Discover Why Tracking Culprits in Health Data Breaches Is Tough

Thu, May 21, 2015 --

Reader Questions

Number of third party processors clouds the waters when hackers steal healthcare records.

When criminals get your credit card information by hacking someone you did business with, investigators can track the hacked company’s identity pretty quickly. That’s because a transaction with, for example, Home Depot, usually involves just a few parties — you, the store, and the credit card company.

Discover Why Tracking Culprits in Health Data Breaches Is Tough

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Count Business Associates Who Touch Healthcare Records

But when hackers target healthcare records, it’s a lot harder to figure out the source of the breach. That’s because of the multitude of business associates (BAs), which are the third party companies ranging from medical billing services to claims scrubbing houses that process information in health records. Make sure your policies and procedures impose strict standards on your business associate subcontractors. You will want them to fully understand their obligations as BAs.

Is Your Stolen Data in the Internet’s Darkest Corners?

If your business associates have lax practices, your information could end up in the dark and less accessible places of the Internet where criminals and fraudsters gather to sell stolen information. In these places, credit cards, Social Security numbers, and identifiers like a mother’s maiden name are prime commodities.

A Case in Point — Who Breached Tenet’s Data?

Recently, someone posted a large text file to one of these criminal sites. The file had the name “Tenet Health Hilton Medical Center” and contained names, addresses, Social Security numbers, and other information from dozens of physicians located across the country. Tenet Health said the individual did not steal the data from its databases, but rather from a third party service provider called InCompass Healthcare, which had left exposed and insecure a computer server containing the information of 10,000 patients and 40 employee physicians from 29 facilities throughout the US.

However, according to an InCompass spokesman, the only information on that server was physician names, provider numbers, Social Security numbers, and facility names. That particular information was also not being used maliciously, at least to the spokesman’s knowledge.

Know the Company Your BAs Keep

So although Tenet’s data was leaked through InCompass, it wasn’t through InCompass’s server. Further investigation revealed that the responsible party was an InCompass business associate, PST Services, a McKesson subsidiary that does medical billing. PST Services apparently left the information of the 10,000 patients open to Google searches for more than four months.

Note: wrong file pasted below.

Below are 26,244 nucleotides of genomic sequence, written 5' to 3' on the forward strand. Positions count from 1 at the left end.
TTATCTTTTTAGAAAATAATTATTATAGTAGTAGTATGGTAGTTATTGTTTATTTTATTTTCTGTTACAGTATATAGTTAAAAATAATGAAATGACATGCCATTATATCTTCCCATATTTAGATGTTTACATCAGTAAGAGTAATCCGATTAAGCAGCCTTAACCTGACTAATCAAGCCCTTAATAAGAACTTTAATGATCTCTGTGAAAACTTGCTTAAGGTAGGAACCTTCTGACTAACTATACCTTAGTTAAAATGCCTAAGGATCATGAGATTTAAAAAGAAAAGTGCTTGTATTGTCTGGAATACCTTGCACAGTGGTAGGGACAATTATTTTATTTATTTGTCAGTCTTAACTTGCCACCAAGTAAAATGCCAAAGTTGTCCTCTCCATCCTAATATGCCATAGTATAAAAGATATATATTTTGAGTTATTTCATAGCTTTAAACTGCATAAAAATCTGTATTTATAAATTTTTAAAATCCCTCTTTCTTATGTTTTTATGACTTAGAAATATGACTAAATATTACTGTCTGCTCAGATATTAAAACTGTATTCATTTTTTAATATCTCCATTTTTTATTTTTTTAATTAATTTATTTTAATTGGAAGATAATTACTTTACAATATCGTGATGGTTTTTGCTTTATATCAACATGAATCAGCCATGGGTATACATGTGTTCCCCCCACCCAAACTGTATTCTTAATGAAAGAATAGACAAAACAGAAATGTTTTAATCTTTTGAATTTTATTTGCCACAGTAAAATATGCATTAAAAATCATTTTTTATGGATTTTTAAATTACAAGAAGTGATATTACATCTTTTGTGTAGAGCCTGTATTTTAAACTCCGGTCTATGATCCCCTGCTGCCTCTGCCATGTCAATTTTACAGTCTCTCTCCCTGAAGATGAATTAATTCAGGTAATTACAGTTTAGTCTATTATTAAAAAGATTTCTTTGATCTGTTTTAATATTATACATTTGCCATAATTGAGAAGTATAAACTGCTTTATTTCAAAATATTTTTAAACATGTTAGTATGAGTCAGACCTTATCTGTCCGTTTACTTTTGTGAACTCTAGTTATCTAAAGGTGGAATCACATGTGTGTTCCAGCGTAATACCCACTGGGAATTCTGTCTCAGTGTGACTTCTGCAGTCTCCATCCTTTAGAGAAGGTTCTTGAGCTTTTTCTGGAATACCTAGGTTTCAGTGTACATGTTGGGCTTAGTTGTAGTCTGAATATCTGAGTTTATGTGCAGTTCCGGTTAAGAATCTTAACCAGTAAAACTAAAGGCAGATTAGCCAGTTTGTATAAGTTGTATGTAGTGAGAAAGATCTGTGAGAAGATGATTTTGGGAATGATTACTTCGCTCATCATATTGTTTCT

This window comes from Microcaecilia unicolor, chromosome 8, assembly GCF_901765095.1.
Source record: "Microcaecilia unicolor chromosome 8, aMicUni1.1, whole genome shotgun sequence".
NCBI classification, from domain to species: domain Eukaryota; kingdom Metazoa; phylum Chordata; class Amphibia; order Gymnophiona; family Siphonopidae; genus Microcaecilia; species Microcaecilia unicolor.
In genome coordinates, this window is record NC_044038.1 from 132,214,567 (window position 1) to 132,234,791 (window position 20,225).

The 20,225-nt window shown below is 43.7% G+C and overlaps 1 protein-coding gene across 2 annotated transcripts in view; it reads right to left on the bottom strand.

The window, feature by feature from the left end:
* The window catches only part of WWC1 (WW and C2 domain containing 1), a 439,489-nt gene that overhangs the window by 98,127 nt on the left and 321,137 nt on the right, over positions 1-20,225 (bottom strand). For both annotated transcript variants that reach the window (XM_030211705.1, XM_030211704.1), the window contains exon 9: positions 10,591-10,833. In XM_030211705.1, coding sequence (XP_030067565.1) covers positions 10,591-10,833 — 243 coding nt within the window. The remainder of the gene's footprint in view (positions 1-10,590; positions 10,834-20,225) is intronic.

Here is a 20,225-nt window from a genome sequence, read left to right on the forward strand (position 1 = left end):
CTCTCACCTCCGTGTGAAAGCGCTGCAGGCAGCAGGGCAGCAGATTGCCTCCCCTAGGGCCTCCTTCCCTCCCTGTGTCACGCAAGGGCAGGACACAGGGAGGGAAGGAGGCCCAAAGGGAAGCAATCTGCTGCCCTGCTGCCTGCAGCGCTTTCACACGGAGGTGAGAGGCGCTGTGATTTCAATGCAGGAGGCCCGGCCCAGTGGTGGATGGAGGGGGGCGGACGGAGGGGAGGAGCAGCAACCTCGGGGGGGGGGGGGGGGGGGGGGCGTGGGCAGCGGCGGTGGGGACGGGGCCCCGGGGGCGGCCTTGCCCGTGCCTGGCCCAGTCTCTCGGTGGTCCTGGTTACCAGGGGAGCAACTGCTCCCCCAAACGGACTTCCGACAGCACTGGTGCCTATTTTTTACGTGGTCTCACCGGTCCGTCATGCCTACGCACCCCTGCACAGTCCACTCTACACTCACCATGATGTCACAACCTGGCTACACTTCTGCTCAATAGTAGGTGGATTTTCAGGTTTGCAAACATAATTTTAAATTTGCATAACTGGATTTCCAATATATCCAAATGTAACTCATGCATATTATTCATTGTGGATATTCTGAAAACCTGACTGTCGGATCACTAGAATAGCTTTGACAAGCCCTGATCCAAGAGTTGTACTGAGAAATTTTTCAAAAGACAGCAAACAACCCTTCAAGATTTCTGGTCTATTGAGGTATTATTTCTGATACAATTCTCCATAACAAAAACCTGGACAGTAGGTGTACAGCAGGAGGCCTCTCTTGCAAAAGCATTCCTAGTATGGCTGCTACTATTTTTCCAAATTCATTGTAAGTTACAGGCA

Unraveling the Tangled Web Isn’t Easy

Clearly, health record breaches can be difficult to backtrack to determine responsibility. And electronic health records are hot targets for criminals because they contain information letting fraudsters open new lines of credit or file fake Internal Revenue Service tax refund requests. As of March 2015, more than 41 million people had had their protected health information (PHI) breached, according to information obtained from the Department of Health and Human Services’ HIPAA breach page.

Does Keeping Your Data Encrypted Ensure Compliance?

Is it enough to just purchase and use an encryption product that the vendor certifies as HIPAA compliant? Just buying — and using — HIPAA compliant encryption software isn’t enough. You still need to create a risk assessment based on the following for your organization:

  • Size, complexity, and capabilities
  • Technical infrastructure, hardware, and software security capabilities
  • Likelihood of PHI risks.

Then, balance these issues against the cost of implementing and using encryption software. Write policies and procedures indicating how you’ll handle these risks. And then be sure you follow through on your policies and procedures.

About 

Susan taught health information and healthcare documentation at the community college level for more than 20 years. She has a special love for medical language and terminology. She is passionate about ensuring accurate patient healthcare documentation through education. She has a master's degree in healthcare administration, is a certified healthcare documentation specialist, and serves as immediate past president for the Association for Healthcare Documentation Integrity (AHDI).

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